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Thursday, April 18, 2024

Military whistle blowers feel ignored

Norwegian Broadcasting (NRK) has unveiled more than 70 cases of how officers in Norwegian defense forces have been the target of serious complaints, but they often avoid any consequences. Those brave enough to blow the whistle on everything from harassment to breaking the law can feel ignored, or that punishments don’t fit the crimes, and Defense Chief Eirik Kristoffersen is now promising a thorough review.

Norwegian Defense Chief Eirik Kristoffersen now says he’s “not satisfied” with how offenses brought up by whistle blowers and reported in the media have been handled. “Therefore we’ll go through them again,” he stated on the defense department’s own website. PHOTO: Forsvaret

At least 17 of the complaints involve people in Kristoffersen’s own top leadership circles. He admitted to NRK on its national newscast Dagsrevyen that the revelations have already hurt the Norwegian military’s reputation.

“We’ll be going through all the cases now, and taking another look at those that have come forth in the media,” Kristoffersen told NRK. “The most serious ones clearly show completely unacceptable behaviour.”

That includes one case in which an officer secretly filmed a female colleague while she was showering and another in which a drunken naval officer got into a fight at a bar and then assaulted a police officer. He was arrested and jailed, but was allowed to simply return to duty on board a naval vessel right after his release. He also ordered the vessel’s crew not to reveal the reason why the vessel was late in joining ongoing fleet exercises.

In another case reported by NRK, a female officer in Northern Norway spoke openly on camera about how one of her superiors had been at a party she hosted, drank alcohol and later ran off the road while driving under the influence. He pressured both her and other colleagues to lie to any police who may question them about the incident, in an attempt to cover up his drinking and actual whereabouts. She refused and then lived through two years of job insecurity since he was her boss.

The officer, who had the rank of major, ended up being convicted both for drunk driving and for trying to pressure subordinates, and sentenced to jail. His appeals failed and he served his time in jail. He was nonetheless initially allowed to return to his important position at the military base in Bardufoss. He was later transferred to another base but ultimately allowed to retain his rank and security clearance. She was transferred, too, and has since felt compelled to leave Bardufoss.

See NRK’s full account of her ordeal here (external link, in Norwegian).

Some point to an ukultur (rotten culture) within the military, in which high-ranking officers feel entitled to break rules and then demand back-up for that from subordinates, who often are subjected to entirely different norms. NRK’s revelations come at a particularly sensitive time, when the integrity of Norwegian defense forces is especially important given the high-profile roles they’re playing as part of NATO after Russia invaded Ukraine. The military and defense needs have otherwise been receiving more support than they have in many years.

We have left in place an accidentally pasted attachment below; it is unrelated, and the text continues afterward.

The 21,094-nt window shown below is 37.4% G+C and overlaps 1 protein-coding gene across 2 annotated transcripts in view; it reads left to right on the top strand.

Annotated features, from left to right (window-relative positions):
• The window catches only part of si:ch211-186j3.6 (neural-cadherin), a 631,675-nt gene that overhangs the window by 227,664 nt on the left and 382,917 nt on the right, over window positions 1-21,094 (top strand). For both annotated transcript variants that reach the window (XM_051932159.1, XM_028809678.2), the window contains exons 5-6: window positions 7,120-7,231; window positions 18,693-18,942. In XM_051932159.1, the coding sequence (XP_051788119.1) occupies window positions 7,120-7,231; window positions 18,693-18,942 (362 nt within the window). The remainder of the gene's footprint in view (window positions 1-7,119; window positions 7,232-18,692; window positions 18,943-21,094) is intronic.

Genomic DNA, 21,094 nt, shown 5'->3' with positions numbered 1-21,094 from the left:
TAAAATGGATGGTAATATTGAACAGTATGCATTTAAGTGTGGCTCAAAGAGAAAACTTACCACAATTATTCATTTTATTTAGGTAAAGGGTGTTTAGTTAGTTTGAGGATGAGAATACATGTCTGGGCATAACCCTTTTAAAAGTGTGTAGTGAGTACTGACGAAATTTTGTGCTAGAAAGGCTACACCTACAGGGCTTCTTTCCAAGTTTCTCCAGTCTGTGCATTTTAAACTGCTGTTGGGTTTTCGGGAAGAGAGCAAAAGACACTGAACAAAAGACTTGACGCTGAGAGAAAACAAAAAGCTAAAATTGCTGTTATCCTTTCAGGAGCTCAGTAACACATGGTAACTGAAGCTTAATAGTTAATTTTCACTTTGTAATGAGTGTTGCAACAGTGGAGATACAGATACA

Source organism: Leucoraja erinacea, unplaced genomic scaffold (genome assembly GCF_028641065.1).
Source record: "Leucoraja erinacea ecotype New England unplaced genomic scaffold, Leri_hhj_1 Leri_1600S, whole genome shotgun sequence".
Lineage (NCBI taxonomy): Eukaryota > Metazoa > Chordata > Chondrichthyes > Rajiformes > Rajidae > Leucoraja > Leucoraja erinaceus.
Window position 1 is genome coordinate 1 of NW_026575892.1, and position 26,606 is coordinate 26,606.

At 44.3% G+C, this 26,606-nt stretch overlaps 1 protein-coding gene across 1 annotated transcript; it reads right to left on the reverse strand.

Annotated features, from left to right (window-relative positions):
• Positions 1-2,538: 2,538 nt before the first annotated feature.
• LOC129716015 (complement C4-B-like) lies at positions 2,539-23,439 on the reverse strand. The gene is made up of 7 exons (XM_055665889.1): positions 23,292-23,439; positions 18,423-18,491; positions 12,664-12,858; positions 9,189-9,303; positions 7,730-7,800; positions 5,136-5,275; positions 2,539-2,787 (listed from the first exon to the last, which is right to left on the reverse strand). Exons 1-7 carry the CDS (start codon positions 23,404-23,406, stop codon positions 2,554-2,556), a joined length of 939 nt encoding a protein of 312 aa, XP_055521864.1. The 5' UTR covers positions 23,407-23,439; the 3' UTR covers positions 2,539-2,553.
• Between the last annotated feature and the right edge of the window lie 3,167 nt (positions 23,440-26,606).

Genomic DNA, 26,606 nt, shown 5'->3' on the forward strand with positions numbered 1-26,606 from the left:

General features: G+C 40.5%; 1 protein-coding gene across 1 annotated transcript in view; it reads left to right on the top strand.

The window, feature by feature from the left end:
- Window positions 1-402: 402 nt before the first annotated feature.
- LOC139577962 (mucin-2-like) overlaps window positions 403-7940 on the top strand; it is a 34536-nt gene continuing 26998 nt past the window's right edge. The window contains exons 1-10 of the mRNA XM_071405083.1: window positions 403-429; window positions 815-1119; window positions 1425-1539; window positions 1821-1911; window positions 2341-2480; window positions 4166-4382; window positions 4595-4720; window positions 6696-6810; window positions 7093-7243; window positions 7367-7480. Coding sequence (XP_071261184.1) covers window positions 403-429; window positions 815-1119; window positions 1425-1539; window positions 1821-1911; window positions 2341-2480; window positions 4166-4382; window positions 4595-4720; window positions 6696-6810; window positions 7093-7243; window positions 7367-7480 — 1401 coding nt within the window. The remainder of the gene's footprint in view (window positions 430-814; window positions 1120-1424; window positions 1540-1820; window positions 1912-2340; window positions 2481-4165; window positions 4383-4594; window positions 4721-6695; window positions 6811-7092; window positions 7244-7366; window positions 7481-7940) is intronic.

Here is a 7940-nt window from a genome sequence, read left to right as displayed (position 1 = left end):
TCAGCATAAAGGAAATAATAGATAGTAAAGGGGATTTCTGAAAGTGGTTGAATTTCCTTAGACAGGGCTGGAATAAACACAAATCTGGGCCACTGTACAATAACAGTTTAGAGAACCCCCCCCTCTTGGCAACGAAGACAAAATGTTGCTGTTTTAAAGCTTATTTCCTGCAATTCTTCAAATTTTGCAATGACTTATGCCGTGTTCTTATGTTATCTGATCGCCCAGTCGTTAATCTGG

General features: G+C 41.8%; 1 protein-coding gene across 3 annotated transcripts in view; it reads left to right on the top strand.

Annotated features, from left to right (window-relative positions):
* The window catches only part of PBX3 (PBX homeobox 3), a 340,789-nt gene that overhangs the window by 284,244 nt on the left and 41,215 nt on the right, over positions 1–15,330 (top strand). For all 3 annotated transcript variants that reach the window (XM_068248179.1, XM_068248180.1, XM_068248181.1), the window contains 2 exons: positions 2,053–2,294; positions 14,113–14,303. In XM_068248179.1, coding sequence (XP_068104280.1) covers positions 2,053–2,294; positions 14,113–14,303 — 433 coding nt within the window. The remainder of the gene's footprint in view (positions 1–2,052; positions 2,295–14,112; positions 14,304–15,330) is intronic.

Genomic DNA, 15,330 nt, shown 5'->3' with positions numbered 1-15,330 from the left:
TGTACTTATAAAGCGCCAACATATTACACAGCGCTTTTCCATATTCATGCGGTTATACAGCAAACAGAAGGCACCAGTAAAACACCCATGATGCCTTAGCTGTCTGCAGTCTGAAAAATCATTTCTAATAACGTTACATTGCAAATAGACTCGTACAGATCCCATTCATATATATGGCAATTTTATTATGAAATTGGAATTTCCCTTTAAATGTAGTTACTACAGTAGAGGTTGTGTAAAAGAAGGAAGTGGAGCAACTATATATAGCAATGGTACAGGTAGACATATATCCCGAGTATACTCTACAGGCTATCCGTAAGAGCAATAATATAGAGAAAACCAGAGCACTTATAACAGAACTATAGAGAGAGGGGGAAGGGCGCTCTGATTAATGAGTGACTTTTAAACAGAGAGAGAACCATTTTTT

Jens Jahren, leader of the Norwegian defense forces’ organization for junior- and non-commissioned officers (Befalets Fellesorganisasjon), notes a disturbing trend: “We see that the consequences (of bad behaviour) come very fast when complaints are filed against those with lower ranks,” Jahren told NRK, “but we see that there aren’t many consequences when the complaints are against those with higher ranks.”

Jahren suspects effects of the sense of fraternity among high-ranking officers. They’re trained to back each other up, and it may be hard not to, even when support is unwarranted.

Complaints rising
NRK reported that between 100 and 300 complaints have been reported annually by military whistle blowers in Norway in recent years. There’s been an increase in the number of cases registered through various channels of receipt. Now the resolution of those cases will get fresh attention, with Kristoffersen saying that the defense department will review what actions were taken and whether they were in line with the offenses committed.

Kristoffersen, a highly respected four-star general with a record of active duty in Afghanistan and other areas of high conflict, stressed that there are “many highly competent people” in the military “who do a good job every day to secure our defense. These are the same people who will head into battle if needed, and then we can’t have inner enemies, in which some individuals ruin things for everyone else.”

He’s worried that the increase in whistle-blowing cases indicates how many people haven’t dared to question authority directly. “That’s why we have these complaints channels that go beyond what we call the ‘chain of command,’ or needing to deal with your immediate superior,” he said. That’s how he’s hoped serious offenses can be revealed.

Kristoffersen promised “a major overhaul” of how things have been handled within the defense sector. “It’s my responsibility to clean up here,” he told NRK. Berglund



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